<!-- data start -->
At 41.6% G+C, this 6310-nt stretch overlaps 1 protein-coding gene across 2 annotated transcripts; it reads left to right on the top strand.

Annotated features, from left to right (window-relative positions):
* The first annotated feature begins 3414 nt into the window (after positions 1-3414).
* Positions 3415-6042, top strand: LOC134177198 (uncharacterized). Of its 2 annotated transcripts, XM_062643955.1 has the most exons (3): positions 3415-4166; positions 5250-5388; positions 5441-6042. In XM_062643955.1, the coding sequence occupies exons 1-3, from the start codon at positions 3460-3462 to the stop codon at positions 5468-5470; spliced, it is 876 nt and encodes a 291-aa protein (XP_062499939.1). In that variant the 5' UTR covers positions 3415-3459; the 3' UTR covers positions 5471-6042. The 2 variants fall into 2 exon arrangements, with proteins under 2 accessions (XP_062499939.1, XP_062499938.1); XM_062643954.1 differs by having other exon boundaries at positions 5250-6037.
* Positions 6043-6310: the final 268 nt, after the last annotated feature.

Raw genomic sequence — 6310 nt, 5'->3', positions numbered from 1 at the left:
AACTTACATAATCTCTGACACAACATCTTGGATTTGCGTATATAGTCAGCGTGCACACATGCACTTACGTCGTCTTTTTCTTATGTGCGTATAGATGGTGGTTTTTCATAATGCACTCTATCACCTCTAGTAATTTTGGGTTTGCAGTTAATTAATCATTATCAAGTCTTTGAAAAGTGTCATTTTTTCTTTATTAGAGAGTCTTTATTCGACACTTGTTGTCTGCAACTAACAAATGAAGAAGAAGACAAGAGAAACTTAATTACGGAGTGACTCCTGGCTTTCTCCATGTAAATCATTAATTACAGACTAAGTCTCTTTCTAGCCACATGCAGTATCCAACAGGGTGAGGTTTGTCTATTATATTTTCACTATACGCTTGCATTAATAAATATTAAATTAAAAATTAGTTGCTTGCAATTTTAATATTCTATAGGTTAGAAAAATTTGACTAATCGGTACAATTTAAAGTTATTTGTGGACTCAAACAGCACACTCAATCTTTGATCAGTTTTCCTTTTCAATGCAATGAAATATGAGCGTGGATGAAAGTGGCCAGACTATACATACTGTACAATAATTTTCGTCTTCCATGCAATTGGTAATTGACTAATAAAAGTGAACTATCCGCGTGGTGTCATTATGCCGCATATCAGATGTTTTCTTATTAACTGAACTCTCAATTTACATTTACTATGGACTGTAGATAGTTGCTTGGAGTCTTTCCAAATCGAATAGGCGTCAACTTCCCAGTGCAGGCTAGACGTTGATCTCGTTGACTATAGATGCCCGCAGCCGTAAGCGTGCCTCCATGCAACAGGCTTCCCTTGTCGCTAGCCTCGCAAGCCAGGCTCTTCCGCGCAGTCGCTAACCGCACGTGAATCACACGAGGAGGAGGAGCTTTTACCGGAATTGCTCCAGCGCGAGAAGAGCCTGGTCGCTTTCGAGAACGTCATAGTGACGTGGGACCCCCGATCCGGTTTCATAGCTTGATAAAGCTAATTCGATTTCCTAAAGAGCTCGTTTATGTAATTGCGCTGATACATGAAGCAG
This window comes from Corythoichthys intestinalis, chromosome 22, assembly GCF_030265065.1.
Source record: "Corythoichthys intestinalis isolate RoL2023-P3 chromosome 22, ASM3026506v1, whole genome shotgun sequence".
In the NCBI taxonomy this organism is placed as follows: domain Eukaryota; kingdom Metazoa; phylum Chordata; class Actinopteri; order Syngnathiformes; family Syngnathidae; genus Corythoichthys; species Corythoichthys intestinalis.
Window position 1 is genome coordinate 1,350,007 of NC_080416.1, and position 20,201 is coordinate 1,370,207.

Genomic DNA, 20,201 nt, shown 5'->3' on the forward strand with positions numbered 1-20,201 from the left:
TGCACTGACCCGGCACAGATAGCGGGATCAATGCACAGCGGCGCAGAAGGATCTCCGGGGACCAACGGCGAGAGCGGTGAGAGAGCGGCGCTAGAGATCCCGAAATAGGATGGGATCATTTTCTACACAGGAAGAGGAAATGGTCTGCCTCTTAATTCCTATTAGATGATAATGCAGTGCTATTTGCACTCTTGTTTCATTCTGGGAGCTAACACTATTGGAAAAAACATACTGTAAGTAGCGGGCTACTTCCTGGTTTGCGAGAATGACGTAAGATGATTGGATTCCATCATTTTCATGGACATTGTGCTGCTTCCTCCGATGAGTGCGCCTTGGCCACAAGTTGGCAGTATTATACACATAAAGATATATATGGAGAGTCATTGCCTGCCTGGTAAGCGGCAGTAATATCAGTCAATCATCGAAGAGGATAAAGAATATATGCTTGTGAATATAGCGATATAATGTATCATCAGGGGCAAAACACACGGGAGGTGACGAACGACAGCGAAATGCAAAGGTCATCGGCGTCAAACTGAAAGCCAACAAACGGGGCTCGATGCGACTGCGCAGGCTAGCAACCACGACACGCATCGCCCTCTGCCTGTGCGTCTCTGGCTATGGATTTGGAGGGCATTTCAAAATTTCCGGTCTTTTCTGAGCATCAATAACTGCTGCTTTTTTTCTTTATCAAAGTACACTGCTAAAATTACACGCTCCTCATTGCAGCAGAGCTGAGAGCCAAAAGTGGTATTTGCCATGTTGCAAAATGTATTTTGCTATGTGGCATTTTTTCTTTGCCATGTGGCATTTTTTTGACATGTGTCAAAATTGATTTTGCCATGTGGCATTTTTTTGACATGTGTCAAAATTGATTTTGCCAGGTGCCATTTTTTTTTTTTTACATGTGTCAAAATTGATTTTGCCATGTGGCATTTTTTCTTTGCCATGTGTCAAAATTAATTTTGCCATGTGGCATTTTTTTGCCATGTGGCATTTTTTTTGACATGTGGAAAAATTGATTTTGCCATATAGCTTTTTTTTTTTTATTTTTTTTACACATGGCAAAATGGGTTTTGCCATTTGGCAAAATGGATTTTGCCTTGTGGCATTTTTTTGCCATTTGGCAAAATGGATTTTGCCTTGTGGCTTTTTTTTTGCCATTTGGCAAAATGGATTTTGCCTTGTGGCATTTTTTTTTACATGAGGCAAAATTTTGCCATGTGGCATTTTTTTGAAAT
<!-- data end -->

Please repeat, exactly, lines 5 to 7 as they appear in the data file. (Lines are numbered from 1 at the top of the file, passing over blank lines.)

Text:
* Positions 6043-6310: the final 268 nt, after the last annotated feature.

Raw genomic sequence — 6310 nt, 5'->3', positions numbered from 1 at the left:
AACTTACATAATCTCTGACACAACATCTTGGATTTGCGTATATAGTCAGCGTGCACACATGCACTTACGTCGTCTTTTTCTTATGTGCGTATAGATGGTGGTTTTTCATAATGCACTCTATCACCTCTAGTAATTTTGGGTTTGCAGTTAATTAATCATTATCAAGTCTTTGAAAAGTGTCATTTTTTCTTTATTAGAGAGTCTTTATTCGACACTTGTTGTCTGCAACTAACAAATGAAGAAGAAGACAAGAGAAACTTAATTACGGAGTGACTCCTGGCTTTCTCCATGTAAATCATTAATTACAGACTAAGTCTCTTTCTAGCCACATGCAGTATCCAACAGGGTGAGGTTTGTCTATTATATTTTCACTATACGCTTGCATTAATAAATATTAAATTAAAAATTAGTTGCTTGCAATTTTAATATTCTATAGGTTAGAAAAATTTGACTAATCGGTACAATTTAAAGTTATTTGTGGACTCAAACAGCACACTCAATCTTTGATCAGTTTTCCTTTTCAATGCAATGAAATATGAGCGTGGATGAAAGTGGCCAGACTATACATACTGTACAATAATTTTCGTCTTCCATGCAATTGGTAATTGACTAATAAAAGTGAACTATCCGCGTGGTGTCATTATGCCGCATATCAGATGTTTTCTTATTAACTGAACTCTCAATTTACATTTACTATGGACTGTAGATAGTTGCTTGGAGTCTTTCCAAATCGAATAGGCGTCAACTTCCCAGTGCAGGCTAGACGTTGATCTCGTTGACTATAGATGCCCGCAGCCGTAAGCGTGCCTCCATGCAACAGGCTTCCCTTGTCGCTAGCCTCGCAAGCCAGGCTCTTCCGCGCAGTCGCTAACCGCACGTGAATCACACGAGGAGGAGGAGCTTTTACCGGAATTGCTCCAGCGCGAGAAGAGCCTGGTCGCTTTCGAGAACGTCATAGTGACGTGGGACCCCCGATCCGGTTTCATAGCTTGATAAAGCTAATTCGATTTCCTAAAGAGCTCGTTTATGTAATTGCGCTGATACATGAAGCAG